However, the way that I balance frugality with vacations is to 1) decide how much I can afford to save each month for a future vacation, 2) use this monthly savings target to calculate realistically, when I will be able to take the vacation, and 3) set up an automatic monthly transfer (at the beginning of the month) to a savings account set up specifically for the purpose of vacation savings.

In this way, I ensure that I go on the vacations I want and be frugal at the same time.

Live and Save According To Your Purpose-Focused Financial Plan

At the risk of sounding like a broken record by the amount of times I’ve promoted the value and use of creating what author David Bach calls a Purpose Focused Financial Plan, I will once again mention that having this system set up in my life enables me to balance frugality with fun.
At a high level, the aim of this plan is to ensure that you use money to accomplish the things that provide you with satisfaction at a deep, moral/soul level. I’ve briefly summarized the steps to creating this plan in your life below:
  • Determine the importance and purpose of money in your life
  • Determine your life values
  • Determine your life dreams
  • Automate your finances so that you can accomplish your life dreams and values.

Basically, by implementing my Purpose Focused Financial Plan (and most importantly, automating it), I ensure that I accomplish things each month that are fun and provide value to me at a deep level. And, having fun with these things that really matter helps me to resist the need to spend money on frivolous, often more costly, “fun” activities.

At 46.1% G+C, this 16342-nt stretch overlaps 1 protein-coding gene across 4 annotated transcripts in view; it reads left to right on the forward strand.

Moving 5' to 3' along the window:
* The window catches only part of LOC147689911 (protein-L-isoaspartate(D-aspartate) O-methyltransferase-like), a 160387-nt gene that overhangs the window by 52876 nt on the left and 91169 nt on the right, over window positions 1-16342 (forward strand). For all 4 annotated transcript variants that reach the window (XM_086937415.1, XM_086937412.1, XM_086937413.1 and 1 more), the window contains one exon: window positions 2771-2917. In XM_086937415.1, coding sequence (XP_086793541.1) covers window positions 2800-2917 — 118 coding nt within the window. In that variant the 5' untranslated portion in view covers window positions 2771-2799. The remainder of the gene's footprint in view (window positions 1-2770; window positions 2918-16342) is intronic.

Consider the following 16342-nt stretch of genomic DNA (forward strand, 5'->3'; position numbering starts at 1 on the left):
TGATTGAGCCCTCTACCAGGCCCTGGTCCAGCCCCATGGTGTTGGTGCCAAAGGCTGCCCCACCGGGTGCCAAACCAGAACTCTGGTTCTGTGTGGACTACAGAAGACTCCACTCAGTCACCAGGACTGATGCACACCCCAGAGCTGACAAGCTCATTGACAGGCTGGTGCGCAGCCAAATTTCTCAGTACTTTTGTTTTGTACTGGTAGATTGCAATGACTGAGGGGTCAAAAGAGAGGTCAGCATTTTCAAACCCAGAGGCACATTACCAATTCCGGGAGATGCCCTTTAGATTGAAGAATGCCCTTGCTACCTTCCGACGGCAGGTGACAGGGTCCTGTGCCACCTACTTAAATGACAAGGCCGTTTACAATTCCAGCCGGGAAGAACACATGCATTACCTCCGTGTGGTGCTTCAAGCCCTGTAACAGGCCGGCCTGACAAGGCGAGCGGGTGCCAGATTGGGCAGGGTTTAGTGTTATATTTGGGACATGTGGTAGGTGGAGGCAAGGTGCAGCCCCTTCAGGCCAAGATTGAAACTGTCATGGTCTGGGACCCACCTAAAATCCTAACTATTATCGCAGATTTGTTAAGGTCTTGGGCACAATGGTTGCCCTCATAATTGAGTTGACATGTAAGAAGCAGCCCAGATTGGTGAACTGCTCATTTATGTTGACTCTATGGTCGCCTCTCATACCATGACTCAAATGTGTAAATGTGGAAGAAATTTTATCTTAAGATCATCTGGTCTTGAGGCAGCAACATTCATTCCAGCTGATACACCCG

For example, my automated Purpose Focused Financial Plan dictates that I save/spend money each month for doing at least one cycling or running race (which I really enjoy and fulfills my life value of healthy living) and for a future vacation the Grand Canyon (one of my life dreams).

Make Saving Money a Fun Hobby

For anyone that has read my blog previously, I think it probably is plainly obvious that finances and saving money is a fun hobby of mine. By thinking of saving as something I enjoy, instead of a hindrance in the way of having fun, it enables me to accomplish my financial goals whilst being happy at the same time!

How about you all? How do you balance frugal living with fun? 

Share your experiences by commenting below!

    ***Photo courtesy of


    1. We love to travel and take one major trip overseas every other year. We usually have a much smaller trip between. For example, we visited my cousin in Vancouver, BC last summer.
      My recent post Guest Posting

    2. Wow… I can't believe that was three months ago!! Time flies.

      I just started a new free and fun hobby… Geocaching. It's so fun and completely free.
      My recent post Are You Ready to Die?

      • I know right Ashley?! Time is flying by!!

        I've heard Geocaching is a blast, especially for kids! I did something similar to that several months ago, except it was more of a race through the woods with compasses. I forgot the exact name of it, but it was fun!
        My recent post More Money and a Raise, Please!